Fifty not out

image1963 was an interesting year.

The grey post war austerity of the 1950s gave way to the thumping rhythms of Merseyside (she luvs you, yeah yeah yeah), a naughty political scandal and an audacious train heist.

The Rolling Stones played their first gig. Martin Luther King delivered his ‘I have a Dream‘ speech. JFK was assassinated in Dallas. The first James Bond movie, Dr No, hit the cinema screens. Dr Who is on British TV for the first time (I used to hide behind the sofa and made sure Mum was in the room with me), and my favourite movie Dr Strangelove is released.

England suffered the coldest winter in a hundred years. Bob Dylan released ‘Blowin in the Wind‘.

George Michael, Johnny Depp, Jose Morinho, Whitney Houston, Brad Pitt, Michael Jordan, Mike Myers, Quentin Tarantino, were all born in that year. So was I. 50 years ago today.

My parents had just returned from 10 years in Africa, where my two elder brothers were born. My earliest memories include family gatherings on the back lawn, aunties, cousins and grandparents. Laughter. Simple things. Money was tight. A loving, close knit family.

50 years has flown by. Half a century. I feel young. May it be so for a long while yet!

49 UP

49 UP

[tweetmeme source=”ChazGunningham” only_single=false] SBS are currently showing 56UP, the latest catch up with a dozen or so people they have been filming since they were 7 year olds back in 1963. I first came across the series in the late 1970s (must have been 21 UP?). I was captivated by the people’s lives, a soap opera of sorts, reality TV well before we knew what that dreadful thing was. It somehow seemed extremely raw and real. The people were from such diverse backgrounds, and to see how their lives had changed from 7 to 14 to 21 was fascinating. And so I have tried to catch up with it every 7 years.

For those of you who know the series, my favourite is Bruce. The teacher with a heart of gold, who taught in the tough schools in London, did a year in Bangladesh, and then got married quite late to a cute bubbly wife, and now has 2 teenage boys. He went from teaching in a state school to a comfortable private one. He still has the best intentions, and is a classic “Mr Chips” character. All schools need them.

My own life runs exactly 7 years behind the 7UP series. I was born the year it came out, and today I am 49 while the participants are all 56. What has struck me this time is to examine what my life has done every 7 years (imagining I was a participant in the series)…

  • at 7, I was living with my parents, attending the local primary school in Wiltshire, UK
  • 14, boarding school in Somerset, UK (I “left home” at 10!)
  • 21,  university doing an Economics degree in Hampshire, UK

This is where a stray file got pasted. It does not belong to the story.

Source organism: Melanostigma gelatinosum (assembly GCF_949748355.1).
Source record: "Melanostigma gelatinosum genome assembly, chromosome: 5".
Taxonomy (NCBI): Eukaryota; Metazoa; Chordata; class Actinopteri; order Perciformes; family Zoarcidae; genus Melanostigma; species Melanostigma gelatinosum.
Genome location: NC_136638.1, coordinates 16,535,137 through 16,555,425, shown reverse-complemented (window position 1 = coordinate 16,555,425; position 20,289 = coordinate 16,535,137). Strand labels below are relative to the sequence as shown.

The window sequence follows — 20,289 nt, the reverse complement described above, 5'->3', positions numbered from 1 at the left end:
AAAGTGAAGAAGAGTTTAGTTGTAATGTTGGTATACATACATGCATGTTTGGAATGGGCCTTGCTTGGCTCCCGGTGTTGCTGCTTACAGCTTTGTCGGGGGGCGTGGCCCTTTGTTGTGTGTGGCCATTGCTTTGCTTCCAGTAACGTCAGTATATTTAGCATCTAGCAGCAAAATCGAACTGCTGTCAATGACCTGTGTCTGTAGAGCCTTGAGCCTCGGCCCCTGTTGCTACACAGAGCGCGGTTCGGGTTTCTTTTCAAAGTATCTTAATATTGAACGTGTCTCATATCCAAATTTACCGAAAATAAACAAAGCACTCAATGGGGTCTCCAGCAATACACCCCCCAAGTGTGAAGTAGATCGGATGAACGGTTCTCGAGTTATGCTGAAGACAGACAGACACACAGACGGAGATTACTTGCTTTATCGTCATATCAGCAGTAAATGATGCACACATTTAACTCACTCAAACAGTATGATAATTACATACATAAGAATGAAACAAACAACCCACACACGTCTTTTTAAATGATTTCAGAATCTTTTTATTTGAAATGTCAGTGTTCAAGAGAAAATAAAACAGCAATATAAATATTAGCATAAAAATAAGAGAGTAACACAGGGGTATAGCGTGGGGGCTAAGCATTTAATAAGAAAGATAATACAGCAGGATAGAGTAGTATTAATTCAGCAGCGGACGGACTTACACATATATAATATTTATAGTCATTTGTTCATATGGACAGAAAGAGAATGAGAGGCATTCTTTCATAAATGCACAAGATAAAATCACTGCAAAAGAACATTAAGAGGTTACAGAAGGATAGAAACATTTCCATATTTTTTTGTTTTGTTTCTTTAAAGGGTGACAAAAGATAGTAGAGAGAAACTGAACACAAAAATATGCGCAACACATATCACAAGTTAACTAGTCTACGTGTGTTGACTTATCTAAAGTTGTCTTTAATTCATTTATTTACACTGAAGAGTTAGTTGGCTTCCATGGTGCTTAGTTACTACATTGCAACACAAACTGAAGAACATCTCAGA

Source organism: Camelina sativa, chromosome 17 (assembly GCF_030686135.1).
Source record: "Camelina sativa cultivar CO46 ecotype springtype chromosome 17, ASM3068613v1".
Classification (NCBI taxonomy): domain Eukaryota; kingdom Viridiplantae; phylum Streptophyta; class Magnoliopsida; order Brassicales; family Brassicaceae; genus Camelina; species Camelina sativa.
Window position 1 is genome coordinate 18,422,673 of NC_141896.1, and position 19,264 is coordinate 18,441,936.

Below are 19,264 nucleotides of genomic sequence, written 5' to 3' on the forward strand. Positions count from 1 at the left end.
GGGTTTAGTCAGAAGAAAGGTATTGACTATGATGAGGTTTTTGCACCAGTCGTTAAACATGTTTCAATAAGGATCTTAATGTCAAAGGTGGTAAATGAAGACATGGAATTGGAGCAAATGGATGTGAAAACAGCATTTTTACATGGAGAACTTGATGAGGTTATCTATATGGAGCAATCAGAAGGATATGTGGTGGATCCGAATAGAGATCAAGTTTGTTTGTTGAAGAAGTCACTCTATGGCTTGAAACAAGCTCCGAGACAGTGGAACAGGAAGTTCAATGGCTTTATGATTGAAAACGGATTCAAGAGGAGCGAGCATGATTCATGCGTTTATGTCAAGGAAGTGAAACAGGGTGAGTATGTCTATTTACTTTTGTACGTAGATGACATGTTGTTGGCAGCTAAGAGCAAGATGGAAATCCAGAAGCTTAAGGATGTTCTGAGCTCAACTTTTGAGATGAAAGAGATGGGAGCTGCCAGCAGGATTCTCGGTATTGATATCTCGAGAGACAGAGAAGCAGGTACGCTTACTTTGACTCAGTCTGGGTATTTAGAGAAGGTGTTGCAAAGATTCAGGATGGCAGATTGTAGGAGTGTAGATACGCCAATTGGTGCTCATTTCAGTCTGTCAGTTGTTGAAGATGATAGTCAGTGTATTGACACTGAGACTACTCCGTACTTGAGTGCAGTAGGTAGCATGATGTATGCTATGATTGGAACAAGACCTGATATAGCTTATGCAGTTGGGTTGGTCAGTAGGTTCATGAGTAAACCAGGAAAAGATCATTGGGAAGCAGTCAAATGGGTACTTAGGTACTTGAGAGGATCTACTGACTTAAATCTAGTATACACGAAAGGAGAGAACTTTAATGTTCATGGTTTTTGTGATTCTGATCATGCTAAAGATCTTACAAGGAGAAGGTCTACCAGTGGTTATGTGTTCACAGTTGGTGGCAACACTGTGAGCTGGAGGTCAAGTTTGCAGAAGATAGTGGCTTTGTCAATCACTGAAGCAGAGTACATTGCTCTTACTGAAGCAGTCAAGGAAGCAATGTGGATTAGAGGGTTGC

• 28,  teaching Business/Economics in a Singapore expat school
  • 35, now married, had moved to Perth, Western Australia, bought a house and was doing an MBA
  • 42, running my own dotcom, had 2 children & had extended the house (still in Perth)
  • 49, having sold the company, am working at REIWA; my parents had both passed away; kids (now 9 and 11) at primary school

Where will I be when I am 56? Who knows? That’s part of the fun I guess.

The day I walked into Twitter

This is the true story of some sad grown ups or 10 year old girls – you be the judge . The conference in San Francisco was over and a couple of Aussie friends and were relaxing in ‘Little France’ (it’s barely 2 side streets) finishing off some palatable French red wine and pate’ when I chirped up “isn’t the Twitter headquarters a couple of blocks away?”

Well, after a few bottles of red, anything seemed possible, so 5 minutes later we found ourselves following the blue Google maps dot to a nondescript looking 6 storey building in the SOMA (South of Market Street) district, where some household name ebusinesses reside. To be honest the beige coloured 1970s office building looked more like a tax office than the throbbing heart of social mediasville, but we thought “what the hey” and marched inside, half expecting to be turfed out 10 seconds later. Turning briefly to the security guards in the lobby we confidently announced “Twitter?” as if we were rushing to an important meeting. “Sixth floor” they replied pointing to the lift lobby.

‘Hey we made it to the lift lobby’ we giggled, ‘no way this lift is allowing us up to the 6th floor, you probably need a smart card or something’. But, on pushing ‘6’ we duly rose up and before we could express our surprise we were standing in the lobby walking to the Twitter reception desk. Now, no doubt, this scene plays itself out many times a day, so we thought we better own up and see if it was OK if we could hang out. The receptionist (her card called her ‘Communication Officer’) smiled and said it was fine. She even gave us a password for free WIFI. So for the next hour we photographed ourselves, tweeted, foursquared and facebooked from Twitter HQ, used the facilities, sat in all the seats, read the framed newspaper and magazine article covers and watched the tooing and froing of Gen Y computer whizzes as they moved between offices (they needed smart cards for access here of course).

Yes, a sad middle aged wannabee story – but have you ever been to Twitter HQ? No, I didn’t think so 🙂